For many years now we have known that people with severe and enduring mental health problems have a shorter life expectancy than those without. Recently published figures have for the first time given us a clearer picture of just how big the gap is and how serious an inequality in health this remains.
Researchers at the Maudsley Hospital in London found that on average a person with a severe mental illness can expect to die between 10 and 15 years earlier than average. For a woman with schizoaffective disorder, the gap is some 17.5 years. Men with depression, meanwhile, die 10 years younger than their peers and those with schizophrenia die 14.6 years earlier.
These are stark figures. They reveal a disparity in life expectancy that is as serious as any difference in the more often discussed dimensions of inequality in health such as wealth, geography or ethnicity.
As the researchers state, the largest part of this excess mortality is due to ‘natural’ causes rather than suicide. It reflects the overwhelming evidence that people with mental health problems have considerably worse general health than those without. It also suggests that the physical health care available to people with serious mental illness is inadequate to address their needs.
In the government’s mental health strategy, addressing the physical health of people with mental health problems is among its six key objectives. It notes that some 42 per cent of tobacco is consumed by people with mental health problems, many of whom would like to stop smoking if they had the right support.
The NHS Outcomes Framework (and alongside it the proposed framework for Public Health England) also includes measures of mortality under the age of 75 among people with a severe mental illness.
These are important steps forward but they will need concerted action to translate good intentions into everyday practice. For this, the whole of the NHS and the public health system need to get behind efforts to close the gap in life expectancy, and more generally to bring physical and mental health together much more effectively.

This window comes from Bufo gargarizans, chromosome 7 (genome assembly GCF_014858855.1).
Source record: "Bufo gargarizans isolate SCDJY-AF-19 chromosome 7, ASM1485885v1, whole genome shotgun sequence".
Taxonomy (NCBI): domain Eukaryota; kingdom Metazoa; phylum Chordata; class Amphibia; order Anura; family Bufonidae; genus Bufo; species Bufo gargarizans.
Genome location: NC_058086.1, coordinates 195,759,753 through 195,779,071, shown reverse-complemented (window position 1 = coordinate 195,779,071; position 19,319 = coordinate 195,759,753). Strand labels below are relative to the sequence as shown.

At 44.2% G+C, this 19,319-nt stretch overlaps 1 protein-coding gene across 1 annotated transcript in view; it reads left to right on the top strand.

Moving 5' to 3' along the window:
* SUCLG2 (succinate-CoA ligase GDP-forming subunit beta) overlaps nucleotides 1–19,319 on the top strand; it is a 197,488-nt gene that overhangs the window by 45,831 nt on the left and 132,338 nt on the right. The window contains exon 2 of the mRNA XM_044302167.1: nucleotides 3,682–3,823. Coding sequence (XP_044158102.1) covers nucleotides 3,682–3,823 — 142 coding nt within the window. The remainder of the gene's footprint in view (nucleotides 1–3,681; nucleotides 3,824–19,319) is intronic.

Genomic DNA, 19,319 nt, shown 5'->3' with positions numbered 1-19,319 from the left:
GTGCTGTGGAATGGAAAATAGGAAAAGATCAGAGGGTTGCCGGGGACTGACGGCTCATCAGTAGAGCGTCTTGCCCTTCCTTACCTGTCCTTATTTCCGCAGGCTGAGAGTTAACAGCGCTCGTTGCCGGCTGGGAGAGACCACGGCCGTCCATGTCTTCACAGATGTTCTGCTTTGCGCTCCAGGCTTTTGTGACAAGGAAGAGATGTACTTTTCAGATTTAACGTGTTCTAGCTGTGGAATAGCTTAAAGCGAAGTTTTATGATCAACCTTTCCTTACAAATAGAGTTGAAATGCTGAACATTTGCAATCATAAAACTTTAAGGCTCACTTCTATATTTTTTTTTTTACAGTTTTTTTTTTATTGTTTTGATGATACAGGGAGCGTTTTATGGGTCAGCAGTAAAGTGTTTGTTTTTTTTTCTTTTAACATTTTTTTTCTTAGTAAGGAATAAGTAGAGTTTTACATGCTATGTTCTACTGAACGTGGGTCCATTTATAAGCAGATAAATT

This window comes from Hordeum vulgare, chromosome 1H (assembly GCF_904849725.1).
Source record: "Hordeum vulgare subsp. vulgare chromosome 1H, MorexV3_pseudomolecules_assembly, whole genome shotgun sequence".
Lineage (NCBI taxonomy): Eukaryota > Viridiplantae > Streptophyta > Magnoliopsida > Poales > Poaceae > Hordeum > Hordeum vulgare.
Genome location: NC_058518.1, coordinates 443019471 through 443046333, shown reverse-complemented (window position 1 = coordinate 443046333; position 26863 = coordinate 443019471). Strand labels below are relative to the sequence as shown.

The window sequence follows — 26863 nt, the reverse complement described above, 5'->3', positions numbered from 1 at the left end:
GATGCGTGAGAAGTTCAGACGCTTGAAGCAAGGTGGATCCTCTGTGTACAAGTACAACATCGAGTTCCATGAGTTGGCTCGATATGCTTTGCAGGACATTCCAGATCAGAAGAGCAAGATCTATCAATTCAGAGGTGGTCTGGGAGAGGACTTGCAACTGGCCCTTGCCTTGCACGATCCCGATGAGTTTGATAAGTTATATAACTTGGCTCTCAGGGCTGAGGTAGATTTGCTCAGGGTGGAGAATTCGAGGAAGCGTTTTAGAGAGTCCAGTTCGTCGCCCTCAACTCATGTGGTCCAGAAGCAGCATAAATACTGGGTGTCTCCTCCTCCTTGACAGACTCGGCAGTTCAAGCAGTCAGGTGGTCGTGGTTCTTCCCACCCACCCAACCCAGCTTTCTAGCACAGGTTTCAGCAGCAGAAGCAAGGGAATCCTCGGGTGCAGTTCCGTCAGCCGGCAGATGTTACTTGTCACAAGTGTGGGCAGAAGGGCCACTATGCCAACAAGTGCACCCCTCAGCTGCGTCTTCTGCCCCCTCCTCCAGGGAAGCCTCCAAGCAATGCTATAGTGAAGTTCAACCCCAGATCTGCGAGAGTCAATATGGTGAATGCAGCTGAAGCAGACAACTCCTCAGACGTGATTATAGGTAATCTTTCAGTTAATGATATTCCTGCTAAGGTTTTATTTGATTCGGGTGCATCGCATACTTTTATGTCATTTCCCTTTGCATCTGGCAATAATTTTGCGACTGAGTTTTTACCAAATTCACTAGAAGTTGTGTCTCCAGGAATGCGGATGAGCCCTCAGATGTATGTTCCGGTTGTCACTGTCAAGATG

Smoking cessation efforts need to be tailored, for example, to the specific needs of people with mental health problems, many of whom will be using medication that might reduce their effectiveness. Advice and support to manage weight gain and encourage exercise will likewise be affected both by a person’s mental health condition and any medication they are prescribed for it.
Efforts to link physical and mental wellbeing need to start early in life and continue through to old age. Children with poor mental health are often the most at risk of taking up smoking or becoming overweight from a young age. In adult life, depression is associated with a far higher risk of a range of physical illnesses and makes it harder to manage or to recover from them. Promoting and treating mental health alongside physical health won’t just improve our overall wellbeing, it will also make the NHS more efficient and productive.
This is a big agenda for services that for too long have separated physical and mental health. We can no longer let a diagnosis of mental illness overshadow a person’s general health nor deny people with mental health problems effective support to improve their own health.
The shocking figures provided by the Maudsley must provoke us all into action so that we can begin to make them a thing of the past.